This piece is about 6 printed pages long.
It is copyright © Noah Eli Gordon and Jacket magazine 2007.
This article originally appeared in Rain Taxi, Vol.12 No.1, Spring 2007,
as part of the ongoing column Chapbook Corner.
On the second Tuesday of each month, the Dixon Place, a New York City performance space, hosts the Belladonna reading series, where audience members have the pleasure of not only hearing some of the most intriguing national and even international writers, but also of walking home with new chapbooks by each of the evening’s readers. With over one hundred chapbooks, the back catalogue of Belladonna* books reads as a virtual who’s who of innovative writing: Fanny Howe; Mei-mei Berssenbrugge; Rachel Blau DuPlessis; Norma Cole; Anne Waldman; Eileen Myles; Lydia Davis; Lyn Hejinian — they’re all here! So who’s missing? Well, men.
As the note appended to each chapbook explains: “Belladonna* is a reading series that promotes the work of women writers who are adventurous, experimental, politically involved, multi-form, multi-cultural, multi-gendered, impossible to define, delicious to talk about, unpredictable, dangerous with language.” According to Rachel Levitsky, the series founder, “In 1999, New York City’s events were dominated by a kind of rude hetero masculinist culture.” Although this was an original catalyst for the creation of the series, Levitsky explains that even more important is its “effort to articulate and accumulate around a certain aesthetic lineage of feminist hybrid poetics.”
And what better way to commemorate such a lineage than with the inclusion of the chapbook itself. As series co-host Erica Kaufman states, “I think that the chapbook can create a tangible notion of community.” Although for the Belladonna series that community includes the above-mentioned, well-known writers, they also work adamantly to present and celebrate the lesser known and under-published. 2004 saw the release of a multi-volume anthology of French poetry, much of it appearing for the first time in English.
And this past year, along with Litmus Press, they published a beautiful, perfect-bound book titled Four From Japan: Contemporary Poetry & Essays by Women, which features the work of Kiriu Minahita, Kyong-Mi Park, Ryoko Sekiguchi, and Takako Arai, along with an introduction and translations by Sawako Nakayasu. Again, a majority of this work is appearing in English for the first time. As Kaufman explains, “there is so much to learn from these other women and other cultures.”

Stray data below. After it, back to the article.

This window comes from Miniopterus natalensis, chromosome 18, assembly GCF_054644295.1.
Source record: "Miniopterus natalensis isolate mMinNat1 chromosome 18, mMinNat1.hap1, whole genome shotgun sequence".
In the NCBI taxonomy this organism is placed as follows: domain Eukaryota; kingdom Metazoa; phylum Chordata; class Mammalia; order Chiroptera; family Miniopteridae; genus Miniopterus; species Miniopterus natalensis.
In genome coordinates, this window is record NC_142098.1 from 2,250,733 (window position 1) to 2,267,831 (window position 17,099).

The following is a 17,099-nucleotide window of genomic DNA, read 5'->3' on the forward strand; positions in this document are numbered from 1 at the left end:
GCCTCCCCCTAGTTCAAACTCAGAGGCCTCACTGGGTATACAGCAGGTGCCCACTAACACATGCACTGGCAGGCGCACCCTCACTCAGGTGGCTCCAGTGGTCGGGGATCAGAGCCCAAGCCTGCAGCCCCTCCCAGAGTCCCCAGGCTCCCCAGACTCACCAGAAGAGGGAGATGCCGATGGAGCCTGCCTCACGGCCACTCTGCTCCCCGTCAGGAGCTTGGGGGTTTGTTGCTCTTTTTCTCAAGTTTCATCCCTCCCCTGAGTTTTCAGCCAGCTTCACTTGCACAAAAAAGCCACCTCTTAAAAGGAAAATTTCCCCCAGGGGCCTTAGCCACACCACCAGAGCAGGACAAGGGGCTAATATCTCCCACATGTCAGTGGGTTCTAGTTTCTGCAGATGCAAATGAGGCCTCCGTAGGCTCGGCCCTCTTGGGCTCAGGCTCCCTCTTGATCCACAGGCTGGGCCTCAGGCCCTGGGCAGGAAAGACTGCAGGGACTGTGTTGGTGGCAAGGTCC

It’s worth noting that the writing presented in these chapbooks has often gone on to appear, sometimes in altered form, in larger collections by the various authors, further emphasizing the series’ dedication to documenting the plasticity and unpredictability of its writers. The effort to stave off restrictive and delimiting notions of what one can do with the page is just as prevalent for how the series’ coordinators frame what, exactly, constitutes a feminist writing practice. “When speaking of feminism,” Levitsky notes, “the more simply we define, the more we get into trouble and exclude.” And yet, according to Kaufman, “the mission behind the press very much focuses on feminism and a new sort of experimental feminist verse.” Rather than lengthy polemics and manifestoes, which can foster the very same aggressive atmosphere that necessitated the creation of the series, Kaufman and Levitsky allow the existence of the series itself, and for the chapbooks which help to widen its reach, to define and articulate the nuances of innovative feminist writing.
“[I]n some ways,” Levitsky states, “the less I speak to the womanness of the series the more powerful it can be.” And Kaufman explains, “it is tricky to talk about what is and is not feminist experimental work, but because of this it is imperative that the work be recognized and put out into the world.”
The sheer volume of work published in the series attests to the vibrancy and pluralism of current innovative writing communities, of the numerous approaches to questions of genre and gender. For Levitsky, the act of publishing and hosting such work is tantamount to recognizing the active engagement of women writers in, what she calls, “a relevant conversation around gender,” and, as she further clarifies, “that this conversation is and will continue to be meaningful so long as patriarchy and sexual difference are central social forces in our lives.” Below are reviews of some recent Belladonna* chapbooks.